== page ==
Get talking – fostering commercial and academic collaboration

Materials World magazine
3 Sep 2015

Ian Sharp heads the Commercial Relations Team within Edinburgh Research and Innovation, a wholly owned subsidiary of the University of Edinburgh, where his team is responsible for establishing and developing long-term strategic relationships with commercial partners. Ian works across a range of industry sectors, linking them to academic staff and research groups. Prior to joining ERI, Ian worked with the Ministry of Defence and QinetiQ, as well as providing consultancy for a range of clients in the UK.

Fostering commercial and academic collaboration

Innovation is more than just a buzzword – it is important to both industry and academia, both of which are under ever-increasing pressure to maximise outputs from both resources and time.

These two groups, with seemingly different goals and interests, can become a powerful force for innovation when joined together. Universities provide major resources for those companies pursuing an innovation strategy, and in turn, companies can help to deliver the impact from university research, which is a critical output for academics. Both points are often overlooked or misunderstood by both parties.

But how do these valuable relationships start and how can they be nurtured to fulfil their true potential?

Traditionally, collaborations grew from personal contacts between an academic and company employees and were often focused on a very specific problem, based on a single academic discipline. While this model provided successful outputs, it did not always maximise the potential for long-term innovation and the continued impact of academic research on businesses’ technologies and services.

Fast-forward to today and the focus is shifting away from single, short-term interactions towards the realisation of the value of long-term strategic relationships. Universities and industry have had to find new ways to not only start collaborations, but allow them to flourish.

One of academia’s greatest assets is the breadth and depth of knowledge available, but companies have historically found this difficult, if not impossible, to navigate.   Providing productive mechanisms and opportunities for companies to meet and engage with academics from various disciplines has become paramount in order to build trust and foster innovation.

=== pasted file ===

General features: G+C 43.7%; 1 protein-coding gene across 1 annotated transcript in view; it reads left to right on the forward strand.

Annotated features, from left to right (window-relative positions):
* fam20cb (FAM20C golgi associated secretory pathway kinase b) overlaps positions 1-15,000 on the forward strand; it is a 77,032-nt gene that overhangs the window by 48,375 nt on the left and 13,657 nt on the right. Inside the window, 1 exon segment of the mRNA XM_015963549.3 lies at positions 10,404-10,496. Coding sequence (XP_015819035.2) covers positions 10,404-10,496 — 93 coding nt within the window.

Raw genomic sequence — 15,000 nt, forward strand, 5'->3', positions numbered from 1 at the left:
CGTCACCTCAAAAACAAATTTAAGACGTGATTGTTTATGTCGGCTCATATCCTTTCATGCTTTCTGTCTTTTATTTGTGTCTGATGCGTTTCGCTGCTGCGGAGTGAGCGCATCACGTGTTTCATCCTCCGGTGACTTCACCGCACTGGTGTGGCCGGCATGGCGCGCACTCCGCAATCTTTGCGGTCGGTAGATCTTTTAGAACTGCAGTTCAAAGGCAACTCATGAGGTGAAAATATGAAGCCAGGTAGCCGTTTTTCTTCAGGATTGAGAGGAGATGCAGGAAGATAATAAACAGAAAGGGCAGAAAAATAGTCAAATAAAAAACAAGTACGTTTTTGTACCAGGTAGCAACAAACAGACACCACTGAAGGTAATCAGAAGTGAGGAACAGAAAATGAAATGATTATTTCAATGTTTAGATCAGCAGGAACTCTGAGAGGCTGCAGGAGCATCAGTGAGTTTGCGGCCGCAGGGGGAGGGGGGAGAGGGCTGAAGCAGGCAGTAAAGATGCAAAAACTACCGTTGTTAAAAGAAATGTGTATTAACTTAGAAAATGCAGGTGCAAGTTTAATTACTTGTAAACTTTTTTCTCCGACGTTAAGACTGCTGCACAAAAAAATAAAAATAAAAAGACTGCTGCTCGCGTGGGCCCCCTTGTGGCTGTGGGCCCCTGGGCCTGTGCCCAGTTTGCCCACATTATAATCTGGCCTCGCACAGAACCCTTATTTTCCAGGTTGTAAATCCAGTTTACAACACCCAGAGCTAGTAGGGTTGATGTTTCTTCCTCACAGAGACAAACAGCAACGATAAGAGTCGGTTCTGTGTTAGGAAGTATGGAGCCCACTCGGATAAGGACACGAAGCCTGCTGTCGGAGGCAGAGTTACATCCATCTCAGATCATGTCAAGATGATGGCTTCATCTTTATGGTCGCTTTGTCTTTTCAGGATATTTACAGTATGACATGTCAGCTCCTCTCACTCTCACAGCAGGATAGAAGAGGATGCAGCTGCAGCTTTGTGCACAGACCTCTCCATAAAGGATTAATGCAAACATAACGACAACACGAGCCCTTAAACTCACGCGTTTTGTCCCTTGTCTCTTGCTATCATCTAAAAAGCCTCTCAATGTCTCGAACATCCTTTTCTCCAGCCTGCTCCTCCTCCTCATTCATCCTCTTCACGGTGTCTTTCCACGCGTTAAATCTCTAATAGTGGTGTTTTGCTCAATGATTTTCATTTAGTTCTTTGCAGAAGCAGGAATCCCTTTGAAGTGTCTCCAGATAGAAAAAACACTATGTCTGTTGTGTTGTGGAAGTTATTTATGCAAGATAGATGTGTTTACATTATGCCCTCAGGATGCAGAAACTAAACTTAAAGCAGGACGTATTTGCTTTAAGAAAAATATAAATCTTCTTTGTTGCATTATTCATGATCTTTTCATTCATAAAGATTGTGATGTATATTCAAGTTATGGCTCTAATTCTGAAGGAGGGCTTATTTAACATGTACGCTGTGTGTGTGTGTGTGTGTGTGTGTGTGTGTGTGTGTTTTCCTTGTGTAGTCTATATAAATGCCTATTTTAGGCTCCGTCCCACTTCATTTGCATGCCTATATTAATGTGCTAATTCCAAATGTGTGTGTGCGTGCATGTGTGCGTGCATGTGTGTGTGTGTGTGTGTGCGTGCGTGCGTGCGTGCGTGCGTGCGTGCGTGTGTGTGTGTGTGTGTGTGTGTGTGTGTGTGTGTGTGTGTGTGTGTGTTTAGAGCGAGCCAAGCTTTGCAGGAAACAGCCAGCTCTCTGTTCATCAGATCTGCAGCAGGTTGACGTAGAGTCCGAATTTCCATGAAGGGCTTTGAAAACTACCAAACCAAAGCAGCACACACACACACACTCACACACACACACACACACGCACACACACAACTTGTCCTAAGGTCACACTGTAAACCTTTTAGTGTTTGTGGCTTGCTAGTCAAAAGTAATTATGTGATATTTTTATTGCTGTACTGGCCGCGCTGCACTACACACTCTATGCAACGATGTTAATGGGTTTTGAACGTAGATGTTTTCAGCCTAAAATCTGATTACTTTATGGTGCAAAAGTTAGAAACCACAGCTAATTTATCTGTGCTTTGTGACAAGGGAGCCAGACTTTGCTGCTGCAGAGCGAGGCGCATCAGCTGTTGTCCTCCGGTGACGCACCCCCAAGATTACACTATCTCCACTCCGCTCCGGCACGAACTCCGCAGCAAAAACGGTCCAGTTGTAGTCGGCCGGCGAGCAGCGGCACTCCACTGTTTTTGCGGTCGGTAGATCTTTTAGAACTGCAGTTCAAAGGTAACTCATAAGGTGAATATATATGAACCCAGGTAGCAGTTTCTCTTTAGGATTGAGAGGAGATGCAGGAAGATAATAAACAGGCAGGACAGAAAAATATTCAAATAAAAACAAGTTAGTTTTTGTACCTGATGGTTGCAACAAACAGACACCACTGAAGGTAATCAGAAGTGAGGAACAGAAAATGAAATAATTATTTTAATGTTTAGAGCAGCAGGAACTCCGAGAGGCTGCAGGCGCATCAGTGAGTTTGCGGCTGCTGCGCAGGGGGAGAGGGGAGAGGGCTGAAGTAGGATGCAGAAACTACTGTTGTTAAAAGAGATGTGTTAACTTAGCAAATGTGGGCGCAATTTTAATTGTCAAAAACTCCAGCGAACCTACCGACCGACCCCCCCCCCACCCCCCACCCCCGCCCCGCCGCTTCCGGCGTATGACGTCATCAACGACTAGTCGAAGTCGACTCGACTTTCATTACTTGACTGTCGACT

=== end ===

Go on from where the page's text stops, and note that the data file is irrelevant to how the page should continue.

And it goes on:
One example of how collaboration is initiated and fostered successfully is through the University of Edinburgh’s AIMday series. AIMday, or Academic Industry Meeting day is based on a concept developed by Uppsala University, Sweden, to facilitate meaningful and productive collaborations between industry and academia. Companies submit a question or commercial challenge within the chosen AIMday topic and academics from across the university with relevant knowledge attend a one-hour workshop face-to-face with the company to discuss possible pathways to a solution. The workshop mixes a range of academic disciplines together with real industry needs for a short period of time, but enough to spark innovation and produce creative solutions to the commercial opportunities presented.

More generally, the focus for the future has to be firmly on long-term collaboration and mutual benefit, not just at the University of Edinburgh, but for academia as a whole. To bridge the gap between academia and industry, universities must be proactive in facilitating collaboration, articulating the benefits of applying their cutting-edge research and blue-sky thinking to real world problems. In this way, universities will begin to be viewed as vital innovation hubs for industry to draw upon, in the creation of new innovative products and services. Only then can cutting-edge research be consistently applied to real world problems. These symbiotic relationships will benefit British industry as a whole and further increase the impact of today’s research on society.